Cuomo’s budget plan hurts injured workers, economy

Gov. Andrew Cuomo has announced his New York State budget for this fiscal year. He promises “no new taxes” and a “fiscally responsible budget.” However, if you look closer, he proposes that $1.2 billion be removed from the reserves of the New York State Insurance Fund, New York’s largest workers’ compensation insurance carrier, and deposited into the General Fund. If not stopped, this move amounts to a “back-door” tax on employers and will severely impact injured workers, employers and Western New York’s efforts to grow our economy.

If the $1.2 billion in the reserve fund is an excessive reserve, New York’s employers have been overly assessed and are entitled to a rebate on premiums already paid. If the reserve fund is not excessive, employers will face increased premiums to make up for the loss of $1.2 billion. The probability of a rebate to employers is not great. That leaves a rate increase as a likely result. This will impact employers, as well as our economy, just as if there had been a tax increase.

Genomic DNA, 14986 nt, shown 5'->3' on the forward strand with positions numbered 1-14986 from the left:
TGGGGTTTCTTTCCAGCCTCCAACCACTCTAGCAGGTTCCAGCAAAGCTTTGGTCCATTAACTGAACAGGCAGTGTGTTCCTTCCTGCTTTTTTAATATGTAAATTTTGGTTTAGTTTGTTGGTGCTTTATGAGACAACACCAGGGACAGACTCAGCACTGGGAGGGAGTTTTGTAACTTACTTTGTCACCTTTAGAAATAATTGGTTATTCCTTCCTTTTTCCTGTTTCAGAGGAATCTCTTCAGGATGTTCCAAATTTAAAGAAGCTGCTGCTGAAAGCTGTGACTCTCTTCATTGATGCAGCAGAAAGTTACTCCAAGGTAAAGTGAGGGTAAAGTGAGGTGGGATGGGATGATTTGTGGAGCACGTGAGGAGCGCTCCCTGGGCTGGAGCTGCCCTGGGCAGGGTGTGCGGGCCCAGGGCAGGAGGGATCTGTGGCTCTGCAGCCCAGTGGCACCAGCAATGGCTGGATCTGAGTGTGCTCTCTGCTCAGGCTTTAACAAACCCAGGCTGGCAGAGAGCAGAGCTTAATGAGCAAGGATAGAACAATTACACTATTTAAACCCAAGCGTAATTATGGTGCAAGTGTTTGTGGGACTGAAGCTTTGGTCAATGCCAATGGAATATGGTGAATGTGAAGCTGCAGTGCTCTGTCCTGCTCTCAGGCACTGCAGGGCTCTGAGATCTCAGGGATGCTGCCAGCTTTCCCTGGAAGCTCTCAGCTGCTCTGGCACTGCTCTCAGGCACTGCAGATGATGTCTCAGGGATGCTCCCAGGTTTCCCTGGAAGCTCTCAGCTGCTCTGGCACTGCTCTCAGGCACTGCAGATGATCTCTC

Injured workers have already been impacted by the so-called reforms enacted in 2007. Despite growing restrictions placed upon the rights of injured workers, the Business Council has advocated further restrictions because of purported cost increases. The fact is workers’ compensation costs in New York have decreased. Where is the Business Council’s opposition to Cuomo’s proposal to raid the reserves of the State Insurance Fund? Maybe the Business Council will use the probability of a rate increase, brought about as a result of the need to replenish the fund reserves, to advocate for even more restrictions upon the rights of injured workers.

Our elected representatives in Albany need to enact a balanced budget that does not raise taxes. However, such a budget should not be balanced on the backs of employers and injured workers.

Thomas A. Lambert